My final formula was:

="I've been to "&A2&"."

## Advanced Excel: Creating a Primary Key

Let's dive into a deeper, more theoretical concept in our Excel spreadsheet. If your spreadsheet is a database with important info, every record (row) in your database should have a primary key.

A primary key helps you uniquely identify a row and ensure that it's not exactly the same as any other. A key use for this would be in customer order data. It's important that we generate a primary key to make sure we don't have any duplicate records in our order list.

The problem is: how do we know if we have any duplicates? We need to generate a primary key to uniquely identify our transactions.

Here's why a single column isn't good enough to use as a primary key:

• We can't use the customer name to uniquely identify a transaction. What if we have two customers named "Bob Smith?"
• We can't use the order time as a unique identifier either. Two orders could happen at exactly the same time on a large marketplace.
• Even the items that a custom order or their shipping address could appear multiple times in your database.

Basically, none of the columns I mention above are good enough to uniquely identify. But, if we join several columns together, we increase the chance that the value is totally unique.

In the example I shared above, here's a suggestion for how I would concatenate the columns to create a primary key. Basically, all I'm doing is joining all of the columns together:

=A2&B2&C2&D2&E2&F2&G2

The result looks like a jumbled mess of characters in column H. However, this is exactly what we need.

Basically, each transaction now has a unique identifier. We've removed any conflicts in name or email address or shipping address by joining multiple columns together.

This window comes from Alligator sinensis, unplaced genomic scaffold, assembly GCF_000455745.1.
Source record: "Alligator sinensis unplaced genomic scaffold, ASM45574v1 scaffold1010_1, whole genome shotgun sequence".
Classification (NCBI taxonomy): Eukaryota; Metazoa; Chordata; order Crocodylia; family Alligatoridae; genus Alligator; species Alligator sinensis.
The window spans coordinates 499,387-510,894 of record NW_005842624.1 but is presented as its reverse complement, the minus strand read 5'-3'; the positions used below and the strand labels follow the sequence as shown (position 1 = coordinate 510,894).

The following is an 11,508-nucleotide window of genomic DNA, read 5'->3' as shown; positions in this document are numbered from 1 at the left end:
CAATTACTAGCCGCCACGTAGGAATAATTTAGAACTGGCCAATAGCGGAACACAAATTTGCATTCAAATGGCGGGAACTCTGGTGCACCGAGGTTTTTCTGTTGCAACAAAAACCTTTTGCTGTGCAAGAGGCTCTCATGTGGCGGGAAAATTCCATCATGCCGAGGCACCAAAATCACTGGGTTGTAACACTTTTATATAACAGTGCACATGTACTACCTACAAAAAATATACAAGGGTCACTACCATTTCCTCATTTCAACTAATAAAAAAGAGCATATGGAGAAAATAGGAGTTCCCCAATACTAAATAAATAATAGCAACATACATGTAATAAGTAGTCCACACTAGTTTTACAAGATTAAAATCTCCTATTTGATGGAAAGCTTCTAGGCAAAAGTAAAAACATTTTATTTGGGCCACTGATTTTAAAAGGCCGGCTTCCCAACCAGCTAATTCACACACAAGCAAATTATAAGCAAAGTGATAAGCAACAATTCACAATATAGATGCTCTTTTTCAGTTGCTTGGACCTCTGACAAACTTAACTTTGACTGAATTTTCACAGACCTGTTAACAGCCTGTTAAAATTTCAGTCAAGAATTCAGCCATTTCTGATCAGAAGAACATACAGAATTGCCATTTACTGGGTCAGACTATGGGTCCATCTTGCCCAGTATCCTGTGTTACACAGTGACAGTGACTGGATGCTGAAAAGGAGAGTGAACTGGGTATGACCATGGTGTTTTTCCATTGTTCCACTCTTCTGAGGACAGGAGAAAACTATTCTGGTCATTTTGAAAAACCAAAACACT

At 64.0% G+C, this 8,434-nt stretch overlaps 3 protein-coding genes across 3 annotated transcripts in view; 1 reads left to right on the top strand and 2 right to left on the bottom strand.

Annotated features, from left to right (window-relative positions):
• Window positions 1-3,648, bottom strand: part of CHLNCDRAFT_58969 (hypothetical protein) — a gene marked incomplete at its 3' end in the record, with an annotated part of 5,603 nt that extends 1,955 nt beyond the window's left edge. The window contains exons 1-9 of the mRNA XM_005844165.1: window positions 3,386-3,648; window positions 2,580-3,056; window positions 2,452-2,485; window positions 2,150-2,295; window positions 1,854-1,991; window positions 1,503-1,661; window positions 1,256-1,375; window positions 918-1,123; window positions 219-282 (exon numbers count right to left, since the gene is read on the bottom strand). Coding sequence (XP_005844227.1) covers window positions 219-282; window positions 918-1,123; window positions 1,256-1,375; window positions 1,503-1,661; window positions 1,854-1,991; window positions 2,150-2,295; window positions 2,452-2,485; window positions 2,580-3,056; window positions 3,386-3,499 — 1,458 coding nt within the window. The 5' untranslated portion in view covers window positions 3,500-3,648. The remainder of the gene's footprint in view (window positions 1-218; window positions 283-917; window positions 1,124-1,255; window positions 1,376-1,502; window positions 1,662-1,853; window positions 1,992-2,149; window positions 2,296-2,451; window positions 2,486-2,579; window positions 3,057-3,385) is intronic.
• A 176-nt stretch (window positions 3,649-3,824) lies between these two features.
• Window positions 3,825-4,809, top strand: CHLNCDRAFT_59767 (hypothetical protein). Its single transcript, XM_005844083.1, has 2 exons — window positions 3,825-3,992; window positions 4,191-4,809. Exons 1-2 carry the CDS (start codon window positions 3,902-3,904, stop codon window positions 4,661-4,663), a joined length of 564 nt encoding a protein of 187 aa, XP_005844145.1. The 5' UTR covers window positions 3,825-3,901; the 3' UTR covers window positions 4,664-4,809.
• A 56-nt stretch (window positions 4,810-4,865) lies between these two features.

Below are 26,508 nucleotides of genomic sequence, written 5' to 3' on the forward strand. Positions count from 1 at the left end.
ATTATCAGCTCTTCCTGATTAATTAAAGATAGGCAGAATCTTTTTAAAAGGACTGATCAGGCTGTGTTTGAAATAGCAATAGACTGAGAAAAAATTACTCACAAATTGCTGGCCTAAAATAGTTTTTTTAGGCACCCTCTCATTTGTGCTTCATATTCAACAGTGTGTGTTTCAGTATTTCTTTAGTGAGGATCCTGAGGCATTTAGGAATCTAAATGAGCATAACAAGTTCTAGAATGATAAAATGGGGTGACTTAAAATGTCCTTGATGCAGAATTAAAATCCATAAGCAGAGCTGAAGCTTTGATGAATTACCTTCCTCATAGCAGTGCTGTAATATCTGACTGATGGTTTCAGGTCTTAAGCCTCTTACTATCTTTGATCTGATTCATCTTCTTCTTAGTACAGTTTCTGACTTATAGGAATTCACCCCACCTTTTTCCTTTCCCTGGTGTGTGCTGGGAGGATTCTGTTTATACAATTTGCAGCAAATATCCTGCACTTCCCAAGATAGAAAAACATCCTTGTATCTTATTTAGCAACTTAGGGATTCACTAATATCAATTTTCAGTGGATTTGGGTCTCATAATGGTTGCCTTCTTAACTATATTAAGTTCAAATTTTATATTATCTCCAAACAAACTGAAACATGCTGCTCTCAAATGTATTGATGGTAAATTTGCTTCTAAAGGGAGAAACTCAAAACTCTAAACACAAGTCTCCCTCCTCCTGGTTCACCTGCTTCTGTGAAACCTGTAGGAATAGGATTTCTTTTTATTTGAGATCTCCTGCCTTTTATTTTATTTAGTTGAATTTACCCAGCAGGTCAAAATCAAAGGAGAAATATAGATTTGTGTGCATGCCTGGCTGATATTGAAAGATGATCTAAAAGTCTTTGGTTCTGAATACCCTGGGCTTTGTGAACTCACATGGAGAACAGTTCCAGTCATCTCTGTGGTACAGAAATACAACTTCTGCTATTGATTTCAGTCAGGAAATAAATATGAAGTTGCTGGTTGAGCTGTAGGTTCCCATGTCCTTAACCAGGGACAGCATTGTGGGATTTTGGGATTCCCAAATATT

From here, you could run a Remove Duplicates on column H to scrub any conflicting order records. You can now also use a VLOOKUP efficiently because each row is unique.

There are many uses for creating a primary key. The important use for it is adding data integrity to your records by making each transaction or row unique.

## Recap and Keep Learning

CONCAT or "&" are seemingly simple formulas in Excel, but they are much more useful than they first appear. Whether you're joining simple data into complex strings or building a primary key for data integrity, I think this is an essential skill to learn.

• Our tutorial How to Find and Remove Duplicates is another Excel tutorial that focuses on automating the mundane work of cleaning up data.
• The official Microsoft documentation on CONCAT and CONCATENATE is worth checking out for an authoritative source on the best way to join text and cells.
• I opened this tutorial by talking about Excel as an automation tool. VLOOKUP is another formula that automates working with data and bypasses retyping data, and we also have a tutorial on how to use VLOOKUP.

Can you think of other uses for this formula to share with Envato Tuts+ readers? Leave a comment below to share your knowledge or raise a good question.